std::promise and std::future (And Some std::chrono) (Some Live Hacking)

Overview

#include <future>

One-shot communication device

  • One thread promises to produce a value

  • Another thread waits for it to become valid in the future

std::promise<int> promise;
auto future = promise.get_future();

// producer ...
promise.set_value(42);

// consumer ...
int value = future.get();

(See below for how to transport exceptions across thread boundaries)

Overview: std::promise

Operation

Description

Constructor

  • Default

  • Move

operator=()

Move only

get_future()

Get std::future object connected to this promise

set_value()

Make promise come true (i.e. consumer will return from future.get())

set_exception(std::exception_ptr p)

Consumer’s future.get() will throw exception pointed to by p

Note

Communication is only one-shot: cannot set value (or exception) multiple times

Overview: std::future

Operation

Description

Constructor

  • Default. Object is not valid; use promise.get_future() instead

  • Move

operator=()

Move only

share()

Create a std::shared_future object. The original future object is invalid afterwards.

get()

If value is available, return it. Else, wait and then return.

wait()

Wait for value to become available, without getting it.

wait_for(), wait_until()

Timeouts of various sorts

Utterly Wrong: Waiting For Something To Become Ready

  • Separate, uncoordinated, flag and answer

  • Use nanosleep() to poll/wait

#include <thread>
#include <iostream>
#include <cassert>
#include <time.h>


static const unsigned TEN_MILLION_YEARS_S = 2;
static const unsigned ANSWER_POLL_INTERVAL_MS = 2;

int main()
{
    int answer;
    bool answer_valid;

    std::thread chew_answer([&answer, &answer_valid]() {
        // chew on world until we know the answer
        timespec ts { TEN_MILLION_YEARS_S, 0 };
        int error = nanosleep(&ts, nullptr);
        assert(!error);

        answer = 42;
        answer_valid = true;
    });
    
    while (! answer_valid) {
        timespec ts { 0, ANSWER_POLL_INTERVAL_MS * 1000*1000 };  // assuming less than a second
        int error = nanosleep(&ts, nullptr);
        assert(!error);
    }
    std::cout << answer << std::endl;

    chew_answer.join();
    return 0;
}
  • Bugs

    • Unlocked

    • CPU may reorder ⟶ flag may be in place before answer is

  • Polling interval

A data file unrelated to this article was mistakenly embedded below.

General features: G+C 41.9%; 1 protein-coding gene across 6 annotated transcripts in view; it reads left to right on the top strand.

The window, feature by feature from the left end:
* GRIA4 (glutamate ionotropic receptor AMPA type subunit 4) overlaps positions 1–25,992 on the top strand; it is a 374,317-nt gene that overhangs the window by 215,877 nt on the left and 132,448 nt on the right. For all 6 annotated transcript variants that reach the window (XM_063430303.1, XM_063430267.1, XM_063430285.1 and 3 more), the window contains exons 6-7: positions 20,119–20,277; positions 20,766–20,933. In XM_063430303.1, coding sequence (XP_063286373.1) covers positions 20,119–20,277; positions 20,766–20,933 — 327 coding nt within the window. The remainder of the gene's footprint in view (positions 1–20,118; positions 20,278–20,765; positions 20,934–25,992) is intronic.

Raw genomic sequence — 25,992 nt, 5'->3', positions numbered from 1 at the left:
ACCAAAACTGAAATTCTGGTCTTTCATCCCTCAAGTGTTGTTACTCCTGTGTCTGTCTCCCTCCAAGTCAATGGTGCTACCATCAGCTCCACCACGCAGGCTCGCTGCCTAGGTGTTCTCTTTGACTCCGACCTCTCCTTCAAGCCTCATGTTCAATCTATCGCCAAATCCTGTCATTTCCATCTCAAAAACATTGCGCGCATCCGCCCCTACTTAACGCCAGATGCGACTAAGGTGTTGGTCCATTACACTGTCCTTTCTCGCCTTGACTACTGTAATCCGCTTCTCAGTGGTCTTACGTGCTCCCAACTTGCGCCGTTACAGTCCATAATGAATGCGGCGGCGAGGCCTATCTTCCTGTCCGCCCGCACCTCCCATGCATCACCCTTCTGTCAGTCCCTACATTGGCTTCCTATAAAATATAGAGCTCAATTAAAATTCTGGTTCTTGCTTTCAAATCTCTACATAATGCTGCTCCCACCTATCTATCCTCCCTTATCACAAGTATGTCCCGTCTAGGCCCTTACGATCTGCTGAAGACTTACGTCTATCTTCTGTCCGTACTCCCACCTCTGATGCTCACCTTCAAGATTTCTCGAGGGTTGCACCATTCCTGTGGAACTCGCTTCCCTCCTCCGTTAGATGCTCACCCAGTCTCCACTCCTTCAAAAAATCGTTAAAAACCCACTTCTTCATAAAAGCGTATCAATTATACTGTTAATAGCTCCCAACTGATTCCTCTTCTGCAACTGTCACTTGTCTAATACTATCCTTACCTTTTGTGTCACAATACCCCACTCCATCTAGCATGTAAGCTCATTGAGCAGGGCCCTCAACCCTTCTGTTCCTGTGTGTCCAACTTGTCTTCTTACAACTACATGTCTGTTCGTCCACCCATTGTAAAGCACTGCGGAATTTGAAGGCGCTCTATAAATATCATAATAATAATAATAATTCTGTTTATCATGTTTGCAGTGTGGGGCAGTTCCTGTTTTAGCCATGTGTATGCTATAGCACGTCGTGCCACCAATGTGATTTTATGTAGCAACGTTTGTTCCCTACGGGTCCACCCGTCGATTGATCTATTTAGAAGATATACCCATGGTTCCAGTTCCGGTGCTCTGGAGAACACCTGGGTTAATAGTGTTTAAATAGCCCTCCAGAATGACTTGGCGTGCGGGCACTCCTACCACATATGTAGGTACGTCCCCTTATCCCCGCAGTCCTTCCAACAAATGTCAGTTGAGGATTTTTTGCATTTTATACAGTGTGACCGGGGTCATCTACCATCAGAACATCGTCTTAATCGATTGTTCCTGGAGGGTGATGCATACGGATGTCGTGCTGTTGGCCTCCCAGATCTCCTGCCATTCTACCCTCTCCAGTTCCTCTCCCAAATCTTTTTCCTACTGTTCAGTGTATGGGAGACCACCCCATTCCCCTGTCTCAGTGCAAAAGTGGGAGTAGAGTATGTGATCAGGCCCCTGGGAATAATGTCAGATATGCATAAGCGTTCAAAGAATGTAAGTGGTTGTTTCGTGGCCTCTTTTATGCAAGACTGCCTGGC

• Less latency ⟶ more CPU time needed

    • Tight loop for maximum reaction

Sideways: std::chrono, And Literals

  • Replace <time.h> with <chrono>

  • Use cool literals with built-in units, and constexpr

    #include <chrono>
    
    using namespace std::literals::chrono_literals;
    
    static constexpr auto ANSWER_COMPUTATION_TIME = 2s;
    static constexpr auto ANSWER_POLL_INTERVAL = 2ms;
    
#include <thread>
#include <iostream>
#include <chrono>

using namespace std::literals::chrono_literals;

static const auto TEN_MILLION_YEARS = 2s;
static const auto ANSWER_POLL_INTERVAL = 2ms;

int main()
{
    int answer;
    bool answer_valid;

    std::thread chew_answer([&answer, &answer_valid]() {
        // chew on world until we know the answer
        std::this_thread::sleep_for(TEN_MILLION_YEARS);

        answer = 42;
        answer_valid = true;
    });
    
    while (! answer_valid)
        std::this_thread::sleep_for(ANSWER_POLL_INTERVAL);
    std::cout << answer << std::endl;

    chew_answer.join();
    return 0;
}

Minimal Fix: Use std::mutex

  • Add std::mutex to flag and answer

  • Don’t (yet) use scoped locking; rather use clumsy (non-exception-safe) lock() and unlock(), together with a done flag

#include <thread>
#include <mutex>
#include <iostream>
#include <chrono>

using namespace std::literals::chrono_literals;

static const auto TEN_MILLION_YEARS = 2s;
static const auto ANSWER_POLL_INTERVAL = 2ms;

int main()
{
    std::mutex lock;
    int answer;
    bool answer_valid;

    std::thread chew_answer([&answer, &answer_valid, &lock]() {
        // chew on world until we know the answer
        std::this_thread::sleep_for(TEN_MILLION_YEARS);

        lock.lock();
        answer = 42;
        answer_valid = true;
        lock.unlock();
    });

    bool done = false;
    while (! done) {
        lock.lock();
        if (answer_valid) {
            done = true;
            std::cout << answer << std::endl;
        }
        else
            std::this_thread::sleep_for(ANSWER_POLL_INTERVAL);
        lock.unlock();
    }

    chew_answer.join();
    return 0;
}

Anti-Clumsiness: Scoped Locking

  • Use std::scoped_lock ⟶ remove done flag, and simply break out of loop

#include <thread>
#include <mutex>
#include <iostream>
#include <chrono>

using namespace std::literals::chrono_literals;

static const auto TEN_MILLION_YEARS = 2s;
static const auto ANSWER_POLL_INTERVAL = 2ms;

int main()
{
    std::mutex lock;
    int answer;
    bool answer_valid;

    std::thread chew_answer([&answer, &answer_valid, &lock]() {
        // chew on world until we know the answer
        std::this_thread::sleep_for(TEN_MILLION_YEARS);

        lock.lock();